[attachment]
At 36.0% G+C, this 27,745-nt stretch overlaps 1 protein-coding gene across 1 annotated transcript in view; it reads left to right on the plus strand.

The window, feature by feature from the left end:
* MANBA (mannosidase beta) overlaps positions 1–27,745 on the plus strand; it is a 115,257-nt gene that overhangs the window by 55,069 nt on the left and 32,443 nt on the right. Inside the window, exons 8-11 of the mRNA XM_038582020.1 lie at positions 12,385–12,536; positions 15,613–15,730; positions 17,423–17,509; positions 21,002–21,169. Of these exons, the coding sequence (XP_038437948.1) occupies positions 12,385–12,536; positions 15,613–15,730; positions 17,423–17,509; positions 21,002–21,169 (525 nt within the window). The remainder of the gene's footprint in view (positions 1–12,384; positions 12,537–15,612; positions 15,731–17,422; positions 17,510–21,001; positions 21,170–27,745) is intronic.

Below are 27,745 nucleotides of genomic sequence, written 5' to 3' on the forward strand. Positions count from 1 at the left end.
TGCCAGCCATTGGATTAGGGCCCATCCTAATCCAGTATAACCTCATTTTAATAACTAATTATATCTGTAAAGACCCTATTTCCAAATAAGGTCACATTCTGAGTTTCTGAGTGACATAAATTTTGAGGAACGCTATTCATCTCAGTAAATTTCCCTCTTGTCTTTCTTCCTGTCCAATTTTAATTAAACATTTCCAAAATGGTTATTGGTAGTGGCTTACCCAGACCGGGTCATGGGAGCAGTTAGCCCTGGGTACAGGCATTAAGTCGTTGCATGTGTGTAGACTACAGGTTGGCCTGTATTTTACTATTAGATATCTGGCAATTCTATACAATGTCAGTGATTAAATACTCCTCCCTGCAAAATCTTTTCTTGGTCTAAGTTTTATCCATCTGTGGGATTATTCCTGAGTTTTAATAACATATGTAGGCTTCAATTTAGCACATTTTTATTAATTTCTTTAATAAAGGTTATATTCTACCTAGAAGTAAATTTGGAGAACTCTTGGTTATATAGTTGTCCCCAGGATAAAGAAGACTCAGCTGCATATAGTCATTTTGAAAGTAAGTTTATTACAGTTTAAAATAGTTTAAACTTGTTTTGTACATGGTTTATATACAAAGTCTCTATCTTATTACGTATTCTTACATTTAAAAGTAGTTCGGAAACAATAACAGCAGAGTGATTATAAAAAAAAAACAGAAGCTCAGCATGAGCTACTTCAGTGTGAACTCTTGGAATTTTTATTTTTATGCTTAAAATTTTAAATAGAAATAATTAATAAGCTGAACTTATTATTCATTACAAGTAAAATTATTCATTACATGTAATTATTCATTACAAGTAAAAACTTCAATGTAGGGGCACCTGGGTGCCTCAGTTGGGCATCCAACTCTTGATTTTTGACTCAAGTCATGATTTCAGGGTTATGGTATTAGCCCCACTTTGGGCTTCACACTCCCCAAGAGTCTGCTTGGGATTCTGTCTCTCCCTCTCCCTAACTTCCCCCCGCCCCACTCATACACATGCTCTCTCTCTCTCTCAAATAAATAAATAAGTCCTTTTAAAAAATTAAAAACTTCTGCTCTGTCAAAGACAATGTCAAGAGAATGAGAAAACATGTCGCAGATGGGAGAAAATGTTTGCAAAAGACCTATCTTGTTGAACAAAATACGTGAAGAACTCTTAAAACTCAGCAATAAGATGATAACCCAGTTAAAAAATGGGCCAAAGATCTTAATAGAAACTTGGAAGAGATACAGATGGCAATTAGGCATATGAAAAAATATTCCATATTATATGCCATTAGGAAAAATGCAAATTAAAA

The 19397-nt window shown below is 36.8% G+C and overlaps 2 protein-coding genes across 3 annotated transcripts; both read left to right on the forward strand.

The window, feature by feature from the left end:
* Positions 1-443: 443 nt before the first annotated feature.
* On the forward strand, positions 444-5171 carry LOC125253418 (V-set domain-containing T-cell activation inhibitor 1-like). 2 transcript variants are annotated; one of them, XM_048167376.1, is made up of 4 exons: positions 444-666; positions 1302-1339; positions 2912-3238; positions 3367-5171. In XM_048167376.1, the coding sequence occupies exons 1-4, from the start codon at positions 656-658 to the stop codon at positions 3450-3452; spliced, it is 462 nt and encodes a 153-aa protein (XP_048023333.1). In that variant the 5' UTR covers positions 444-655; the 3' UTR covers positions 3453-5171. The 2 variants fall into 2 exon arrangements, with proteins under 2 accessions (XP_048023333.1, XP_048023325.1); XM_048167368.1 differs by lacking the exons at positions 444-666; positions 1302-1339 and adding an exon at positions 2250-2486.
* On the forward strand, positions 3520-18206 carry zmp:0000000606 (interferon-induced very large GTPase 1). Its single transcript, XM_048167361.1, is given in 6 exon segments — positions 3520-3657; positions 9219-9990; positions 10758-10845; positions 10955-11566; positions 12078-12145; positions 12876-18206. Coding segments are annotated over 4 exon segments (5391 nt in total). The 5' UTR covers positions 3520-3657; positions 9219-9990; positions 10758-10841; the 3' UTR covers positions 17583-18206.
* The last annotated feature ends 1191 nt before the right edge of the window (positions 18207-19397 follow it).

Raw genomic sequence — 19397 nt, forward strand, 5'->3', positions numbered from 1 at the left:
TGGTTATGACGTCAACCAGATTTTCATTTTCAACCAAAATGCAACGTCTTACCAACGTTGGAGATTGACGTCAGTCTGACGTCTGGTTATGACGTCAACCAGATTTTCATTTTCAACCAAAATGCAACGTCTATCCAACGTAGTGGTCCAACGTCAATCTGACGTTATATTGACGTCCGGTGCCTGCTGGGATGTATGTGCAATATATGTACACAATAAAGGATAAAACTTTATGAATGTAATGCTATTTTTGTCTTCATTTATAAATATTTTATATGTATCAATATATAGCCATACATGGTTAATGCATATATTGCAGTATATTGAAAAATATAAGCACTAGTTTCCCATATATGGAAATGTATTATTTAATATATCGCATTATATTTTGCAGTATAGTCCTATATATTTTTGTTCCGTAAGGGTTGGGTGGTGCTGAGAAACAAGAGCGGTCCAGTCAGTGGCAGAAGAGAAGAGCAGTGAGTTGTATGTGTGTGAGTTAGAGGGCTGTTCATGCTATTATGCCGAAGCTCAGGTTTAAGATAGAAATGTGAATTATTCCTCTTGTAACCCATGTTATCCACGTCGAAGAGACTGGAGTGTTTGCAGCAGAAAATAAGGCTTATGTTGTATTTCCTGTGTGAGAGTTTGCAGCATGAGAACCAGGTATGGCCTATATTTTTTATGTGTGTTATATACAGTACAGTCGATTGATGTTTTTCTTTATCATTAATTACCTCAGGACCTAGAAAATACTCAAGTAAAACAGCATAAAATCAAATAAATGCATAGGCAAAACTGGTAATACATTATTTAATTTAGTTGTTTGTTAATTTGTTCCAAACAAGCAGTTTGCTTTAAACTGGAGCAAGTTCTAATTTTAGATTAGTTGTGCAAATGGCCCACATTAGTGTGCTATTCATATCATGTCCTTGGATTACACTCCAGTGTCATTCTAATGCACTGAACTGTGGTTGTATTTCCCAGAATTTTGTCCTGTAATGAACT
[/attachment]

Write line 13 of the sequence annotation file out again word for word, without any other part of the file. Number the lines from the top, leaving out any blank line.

TGGTTATGACGTCAACCAGATTTTCATTTTCAACCAAAATGCAACGTCTTACCAACGTTGGAGATTGACGTCAGTCTGACGTCTGGTTATGACGTCAACCAGATTTTCATTTTCAACCAAAATGCAACGTCTATCCAACGTAGTGGTCCAACGTCAATCTGACGTTATATTGACGTCCGGTGCCTGCTGGGATGTATGTGCAATATATGTACACAATAAAGGATAAAACTTTATGAATGTAATGCTATTTTTGTCTTCATTTATAAATATTTTATATGTATCAATATATAGCCATACATGGTTAATGCATATATTGCAGTATATTGAAAAATATAAGCACTAGTTTCCCATATATGGAAATGTATTATTTAATATATCGCATTATATTTTGCAGTATAGTCCTATATATTTTTGTTCCGTAAGGGTTGGGTGGTGCTGAGAAACAAGAGCGGTCCAGTCAGTGGCAGAAGAGAAGAGCAGTGAGTTGTATGTGTGTGAGTTAGAGGGCTGTTCATGCTATTATGCCGAAGCTCAGGTTTAAGATAGAAATGTGAATTATTCCTCTTGTAACCCATGTTATCCACGTCGAAGAGACTGGAGTGTTTGCAGCAGAAAATAAGGCTTATGTTGTATTTCCTGTGTGAGAGTTTGCAGCATGAGAACCAGGTATGGCCTATATTTTTTATGTGTGTTATATACAGTACAGTCGATTGATGTTTTTCTTTATCATTAATTACCTCAGGACCTAGAAAATACTCAAGTAAAACAGCATAAAATCAAATAAATGCATAGGCAAAACTGGTAATACATTATTTAATTTAGTTGTTTGTTAATTTGTTCCAAACAAGCAGTTTGCTTTAAACTGGAGCAAGTTCTAATTTTAGATTAGTTGTGCAAATGGCCCACATTAGTGTGCTATTCATATCATGTCCTTGGATTACACTCCAGTGTCATTCTAATGCACTGAACTGTGGTTGTATTTCCCAGAATTTTGTCCTGTAATGAACT